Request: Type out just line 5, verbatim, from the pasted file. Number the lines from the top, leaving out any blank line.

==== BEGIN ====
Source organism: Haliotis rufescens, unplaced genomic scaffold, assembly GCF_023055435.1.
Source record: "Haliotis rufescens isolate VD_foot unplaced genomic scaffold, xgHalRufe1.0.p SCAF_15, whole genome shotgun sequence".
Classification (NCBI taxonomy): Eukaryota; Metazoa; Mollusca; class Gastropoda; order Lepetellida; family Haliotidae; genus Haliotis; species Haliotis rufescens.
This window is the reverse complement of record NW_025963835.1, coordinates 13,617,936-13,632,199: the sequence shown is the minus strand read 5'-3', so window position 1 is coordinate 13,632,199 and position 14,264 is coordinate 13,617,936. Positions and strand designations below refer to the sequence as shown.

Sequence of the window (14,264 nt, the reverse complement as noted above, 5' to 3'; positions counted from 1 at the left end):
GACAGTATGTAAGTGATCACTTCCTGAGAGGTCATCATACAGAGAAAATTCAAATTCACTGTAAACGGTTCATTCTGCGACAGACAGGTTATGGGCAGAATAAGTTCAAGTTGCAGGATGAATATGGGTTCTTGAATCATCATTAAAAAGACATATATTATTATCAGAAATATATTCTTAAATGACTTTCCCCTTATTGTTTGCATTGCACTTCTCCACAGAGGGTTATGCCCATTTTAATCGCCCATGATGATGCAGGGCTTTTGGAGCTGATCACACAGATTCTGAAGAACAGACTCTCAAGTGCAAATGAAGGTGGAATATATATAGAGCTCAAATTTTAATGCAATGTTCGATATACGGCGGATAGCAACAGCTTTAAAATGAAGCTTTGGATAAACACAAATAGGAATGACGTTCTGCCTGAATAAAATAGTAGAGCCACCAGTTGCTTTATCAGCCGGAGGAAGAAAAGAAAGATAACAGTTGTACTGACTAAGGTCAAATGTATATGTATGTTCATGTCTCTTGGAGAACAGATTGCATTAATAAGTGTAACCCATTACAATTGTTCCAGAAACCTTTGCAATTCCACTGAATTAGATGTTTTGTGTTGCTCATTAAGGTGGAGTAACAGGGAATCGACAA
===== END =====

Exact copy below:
Sequence of the window (14,264 nt, the reverse complement as noted above, 5' to 3'; positions counted from 1 at the left end):